She’s Never Been Asleep


“What is love?”

She asked me in all earnestness.

She was singing the question first, dueting with Sinatra, his expressive legato soaring well above her 94 year old voice. It has grown weak from her heart condition.

She never stops singing. If the music is on, she is singing. She still has her bright south Boston accent. Her 70 years of life in Texas never quite altered it.

I had to answer her question. She expects to be heard and answered, despite two decades of dementia. (I did my best.)

She was not asleep.

You can’t ignore a wakeful person asking you a question. Many will ignore the odd, mixed up communication that comes with years of neurological decline, but good luck ignoring her. She will insist on answers, and persist if you are slow to respond. If you do ignore her, you will hurt her feelings. Of course you will. She’s human.

And she’s never been asleep.

We know this because of music. She sings songs she’s always known, like tokens of her obscured past, and they are an extraordinary solace to her endless present. She loves it, always commenting on how she should have been a singer, but God didn’t give her a voice. She smiles. She dances in her way – one waving finger, up in the air, or clapping a little off the beat.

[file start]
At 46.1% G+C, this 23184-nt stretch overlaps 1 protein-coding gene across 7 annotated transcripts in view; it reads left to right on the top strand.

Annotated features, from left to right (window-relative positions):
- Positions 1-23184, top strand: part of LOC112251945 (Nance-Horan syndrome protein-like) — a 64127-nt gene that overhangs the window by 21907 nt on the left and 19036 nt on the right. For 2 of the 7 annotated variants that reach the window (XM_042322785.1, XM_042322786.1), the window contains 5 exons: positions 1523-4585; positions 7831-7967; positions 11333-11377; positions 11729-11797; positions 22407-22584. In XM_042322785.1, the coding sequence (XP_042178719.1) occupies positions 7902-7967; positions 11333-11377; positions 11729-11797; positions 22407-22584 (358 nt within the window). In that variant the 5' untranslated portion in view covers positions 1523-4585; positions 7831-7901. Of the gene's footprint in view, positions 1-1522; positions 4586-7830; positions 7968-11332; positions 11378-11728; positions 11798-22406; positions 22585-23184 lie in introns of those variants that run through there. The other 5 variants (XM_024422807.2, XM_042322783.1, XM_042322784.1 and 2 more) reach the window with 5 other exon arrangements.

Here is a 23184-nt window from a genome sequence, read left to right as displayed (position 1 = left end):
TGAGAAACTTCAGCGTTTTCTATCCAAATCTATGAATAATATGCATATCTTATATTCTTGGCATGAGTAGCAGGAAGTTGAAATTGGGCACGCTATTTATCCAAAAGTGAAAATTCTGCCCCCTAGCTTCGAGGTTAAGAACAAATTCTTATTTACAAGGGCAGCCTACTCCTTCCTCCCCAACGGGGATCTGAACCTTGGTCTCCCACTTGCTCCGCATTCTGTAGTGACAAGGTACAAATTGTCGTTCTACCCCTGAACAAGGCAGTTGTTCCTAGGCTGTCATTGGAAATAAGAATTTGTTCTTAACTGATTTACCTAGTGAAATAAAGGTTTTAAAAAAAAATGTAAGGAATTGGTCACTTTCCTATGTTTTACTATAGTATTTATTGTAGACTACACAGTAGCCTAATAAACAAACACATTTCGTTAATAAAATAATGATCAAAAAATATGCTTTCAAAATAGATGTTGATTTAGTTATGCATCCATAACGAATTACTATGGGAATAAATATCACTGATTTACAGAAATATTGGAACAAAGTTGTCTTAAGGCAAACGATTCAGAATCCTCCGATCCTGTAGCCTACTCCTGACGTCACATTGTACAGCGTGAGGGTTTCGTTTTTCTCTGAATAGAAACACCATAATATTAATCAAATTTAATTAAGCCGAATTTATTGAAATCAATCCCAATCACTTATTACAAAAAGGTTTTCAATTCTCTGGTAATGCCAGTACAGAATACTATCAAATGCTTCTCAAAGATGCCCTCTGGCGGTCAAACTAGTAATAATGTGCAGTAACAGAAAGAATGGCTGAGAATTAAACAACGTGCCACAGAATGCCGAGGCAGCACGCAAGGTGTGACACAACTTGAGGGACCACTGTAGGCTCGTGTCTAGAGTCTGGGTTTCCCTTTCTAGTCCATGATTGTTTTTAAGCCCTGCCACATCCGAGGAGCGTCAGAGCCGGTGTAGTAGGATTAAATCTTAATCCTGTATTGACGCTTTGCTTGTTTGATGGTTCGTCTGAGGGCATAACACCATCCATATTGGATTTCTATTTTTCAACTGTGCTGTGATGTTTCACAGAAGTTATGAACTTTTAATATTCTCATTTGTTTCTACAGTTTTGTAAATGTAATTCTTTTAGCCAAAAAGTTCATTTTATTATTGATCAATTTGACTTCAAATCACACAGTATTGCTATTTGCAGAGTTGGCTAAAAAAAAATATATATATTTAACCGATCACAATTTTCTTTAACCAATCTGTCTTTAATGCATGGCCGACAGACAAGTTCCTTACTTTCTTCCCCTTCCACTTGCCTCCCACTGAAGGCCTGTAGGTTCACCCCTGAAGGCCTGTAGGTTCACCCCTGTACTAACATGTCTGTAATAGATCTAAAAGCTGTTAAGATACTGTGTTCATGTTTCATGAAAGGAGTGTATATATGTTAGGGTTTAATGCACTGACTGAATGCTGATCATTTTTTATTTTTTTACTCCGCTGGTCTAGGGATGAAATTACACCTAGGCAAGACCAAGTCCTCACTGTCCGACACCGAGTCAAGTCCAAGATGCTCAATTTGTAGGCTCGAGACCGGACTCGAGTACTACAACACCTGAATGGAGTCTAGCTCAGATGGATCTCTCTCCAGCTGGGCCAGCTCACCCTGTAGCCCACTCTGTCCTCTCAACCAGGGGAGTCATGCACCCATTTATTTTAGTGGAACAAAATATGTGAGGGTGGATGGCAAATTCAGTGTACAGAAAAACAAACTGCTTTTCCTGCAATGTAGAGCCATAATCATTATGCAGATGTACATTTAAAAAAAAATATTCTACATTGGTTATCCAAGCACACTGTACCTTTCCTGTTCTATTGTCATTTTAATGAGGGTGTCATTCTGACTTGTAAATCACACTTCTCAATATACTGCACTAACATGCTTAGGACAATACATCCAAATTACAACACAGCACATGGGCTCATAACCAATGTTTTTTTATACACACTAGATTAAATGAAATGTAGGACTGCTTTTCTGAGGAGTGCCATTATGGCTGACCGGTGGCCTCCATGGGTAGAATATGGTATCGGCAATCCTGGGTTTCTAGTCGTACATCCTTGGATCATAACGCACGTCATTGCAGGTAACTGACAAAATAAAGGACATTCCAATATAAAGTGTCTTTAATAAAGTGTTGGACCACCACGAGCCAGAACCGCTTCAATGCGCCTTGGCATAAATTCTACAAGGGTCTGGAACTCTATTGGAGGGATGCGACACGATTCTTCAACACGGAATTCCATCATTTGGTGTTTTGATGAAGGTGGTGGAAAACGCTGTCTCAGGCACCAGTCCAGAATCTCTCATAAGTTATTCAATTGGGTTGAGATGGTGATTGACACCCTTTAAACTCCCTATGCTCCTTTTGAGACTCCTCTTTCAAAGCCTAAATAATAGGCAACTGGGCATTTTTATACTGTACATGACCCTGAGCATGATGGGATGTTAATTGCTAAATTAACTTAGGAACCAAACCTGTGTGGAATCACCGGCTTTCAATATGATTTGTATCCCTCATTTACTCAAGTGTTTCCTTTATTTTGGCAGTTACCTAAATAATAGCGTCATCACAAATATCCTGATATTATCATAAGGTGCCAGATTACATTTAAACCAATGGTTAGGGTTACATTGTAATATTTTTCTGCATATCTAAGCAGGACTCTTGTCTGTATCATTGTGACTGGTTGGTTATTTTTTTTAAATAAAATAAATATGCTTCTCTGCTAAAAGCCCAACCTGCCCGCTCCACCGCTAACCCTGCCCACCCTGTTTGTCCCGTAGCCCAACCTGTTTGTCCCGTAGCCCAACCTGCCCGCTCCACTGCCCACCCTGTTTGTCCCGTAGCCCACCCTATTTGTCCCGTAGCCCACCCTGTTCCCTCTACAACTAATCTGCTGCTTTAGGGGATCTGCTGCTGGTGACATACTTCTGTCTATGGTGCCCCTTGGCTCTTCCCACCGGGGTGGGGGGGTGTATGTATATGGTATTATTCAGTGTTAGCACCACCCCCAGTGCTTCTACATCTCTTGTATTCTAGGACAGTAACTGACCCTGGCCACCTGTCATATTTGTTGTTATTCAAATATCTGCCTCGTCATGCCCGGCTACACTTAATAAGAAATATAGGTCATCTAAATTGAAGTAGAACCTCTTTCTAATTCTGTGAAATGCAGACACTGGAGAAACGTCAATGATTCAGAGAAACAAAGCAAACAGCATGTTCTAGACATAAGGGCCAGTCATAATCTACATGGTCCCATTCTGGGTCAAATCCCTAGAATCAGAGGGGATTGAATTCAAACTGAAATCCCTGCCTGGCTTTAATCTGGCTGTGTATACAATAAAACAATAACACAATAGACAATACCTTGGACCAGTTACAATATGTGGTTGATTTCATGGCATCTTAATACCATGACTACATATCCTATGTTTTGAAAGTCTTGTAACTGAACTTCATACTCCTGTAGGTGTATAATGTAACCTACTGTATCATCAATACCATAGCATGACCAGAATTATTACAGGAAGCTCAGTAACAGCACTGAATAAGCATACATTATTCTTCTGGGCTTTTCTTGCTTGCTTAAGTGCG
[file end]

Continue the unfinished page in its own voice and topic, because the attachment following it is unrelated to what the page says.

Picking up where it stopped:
She’s never been asleep.

We know this because she had a few very good days in these last years. Her mind flooded with lucidity. We rightly called it a miracle.

On those days, it was as though she had not missed a moment, as if she had stepped back fully in to the world, back in to time. This woman I remembered from my childhood reappeared unchanged: well dressed, who bought us little ice cream cups, who couldn’t cook, who let me watch Belle over and over and over again, and who couldn’t help feeding her dogs from the table because she loved them. Twenty years rewound, relocated, opened back up.

At the time, we said she woke up.

But she’s never been asleep.

We know this because on those days, she remembered. Everything. Not the long past, but the recent past. We thought it had been two decades of forgetting, losing her thoughts every few minutes, but that’s not the truth. Those supposedly irretrievable moments of life and love were clearly remembered. Her looped reality extended back across the decades and we saw, we heard, we knew that she remembered.

She remembered everything.

In the monotony of repetition with her, I can forget that she once remembered. I can think it hardly matters that we come, because she won’t remember we were there a minute after we leave. I can despair of watching her decline and, on bad days, wish none of us had to see it. It is all so very sad.

She wouldn’t know it if we didn’t come. She wouldn’t remember.

But she remembered once. Everything.
My brother’s wedding. My Mom’s devotion (and occasional fussiness), her constant worry over her care. My Dad’s bad jokes. She remembered us being there, how we were when we were there. She remembered people and events she didn’t know before her illness: the death of her brother, the birth of her great grandchildren, that one was named after her mother, that my sister had bright red hair once.

She’s never, ever been asleep. How could we think she was? How can we believe these twenty years have no meaning to her? I know it’s a fear we all have for ourselves. We don’t want what she has lived. But why should we, of all people, believe her life is only forgetting? She once remembered. We witnessed that. She likely remembers still.